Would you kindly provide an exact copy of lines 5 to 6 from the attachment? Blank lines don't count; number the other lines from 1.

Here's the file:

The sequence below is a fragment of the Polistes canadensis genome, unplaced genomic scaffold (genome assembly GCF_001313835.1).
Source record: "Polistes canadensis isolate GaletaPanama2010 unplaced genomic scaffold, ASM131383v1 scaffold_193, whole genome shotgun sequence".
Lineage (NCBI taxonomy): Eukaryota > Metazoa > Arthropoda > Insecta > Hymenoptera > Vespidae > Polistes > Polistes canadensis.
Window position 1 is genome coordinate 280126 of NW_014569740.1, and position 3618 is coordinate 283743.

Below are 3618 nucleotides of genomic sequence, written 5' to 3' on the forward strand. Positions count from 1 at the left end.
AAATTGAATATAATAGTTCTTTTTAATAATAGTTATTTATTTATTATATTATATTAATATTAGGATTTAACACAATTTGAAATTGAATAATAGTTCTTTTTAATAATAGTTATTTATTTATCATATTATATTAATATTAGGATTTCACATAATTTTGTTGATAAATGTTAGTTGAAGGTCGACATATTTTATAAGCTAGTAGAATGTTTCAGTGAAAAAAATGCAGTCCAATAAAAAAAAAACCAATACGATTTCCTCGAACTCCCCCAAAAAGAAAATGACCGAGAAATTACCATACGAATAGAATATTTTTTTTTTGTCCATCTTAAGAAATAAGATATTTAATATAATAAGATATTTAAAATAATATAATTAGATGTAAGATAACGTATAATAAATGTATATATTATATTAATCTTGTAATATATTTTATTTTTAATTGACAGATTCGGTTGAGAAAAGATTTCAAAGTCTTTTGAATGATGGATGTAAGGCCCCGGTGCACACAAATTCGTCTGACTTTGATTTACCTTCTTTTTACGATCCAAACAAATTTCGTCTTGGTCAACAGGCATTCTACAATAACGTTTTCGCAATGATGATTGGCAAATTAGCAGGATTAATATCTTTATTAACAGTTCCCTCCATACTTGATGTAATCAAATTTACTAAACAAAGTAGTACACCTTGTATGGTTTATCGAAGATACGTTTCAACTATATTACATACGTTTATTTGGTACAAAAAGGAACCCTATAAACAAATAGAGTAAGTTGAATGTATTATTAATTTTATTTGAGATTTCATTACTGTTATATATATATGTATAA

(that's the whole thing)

Below are 3618 nucleotides of genomic sequence, written 5' to 3' on the forward strand. Positions count from 1 at the left end.
AAATTGAATATAATAGTTCTTTTTAATAATAGTTATTTATTTATTATATTATATTAATATTAGGATTTAACACAATTTGAAATTGAATAATAGTTCTTTTTAATAATAGTTATTTATTTATCATATTATATTAATATTAGGATTTCACATAATTTTGTTGATAAATGTTAGTTGAAGGTCGACATATTTTATAAGCTAGTAGAATGTTTCAGTGAAAAAAATGCAGTCCAATAAAAAAAAAACCAATACGATTTCCTCGAACTCCCCCAAAAAGAAAATGACCGAGAAATTACCATACGAATAGAATATTTTTTTTTTGTCCATCTTAAGAAATAAGATATTTAATATAATAAGATATTTAAAATAATATAATTAGATGTAAGATAACGTATAATAAATGTATATATTATATTAATCTTGTAATATATTTTATTTTTAATTGACAGATTCGGTTGAGAAAAGATTTCAAAGTCTTTTGAATGATGGATGTAAGGCCCCGGTGCACACAAATTCGTCTGACTTTGATTTACCTTCTTTTTACGATCCAAACAAATTTCGTCTTGGTCAACAGGCATTCTACAATAACGTTTTCGCAATGATGATTGGCAAATTAGCAGGATTAATATCTTTATTAACAGTTCCCTCCATACTTGATGTAATCAAATTTACTAAACAAAGTAGTACACCTTGTATGGTTTATCGAAGATACGTTTCAACTATATTACATACGTTTATTTGGTACAAAAAGGAACCCTATAAACAAATAGAGTAAGTTGAATGTATTATTAATTTTATTTGAGATTTCATTACTGTTATATATATATGTATAA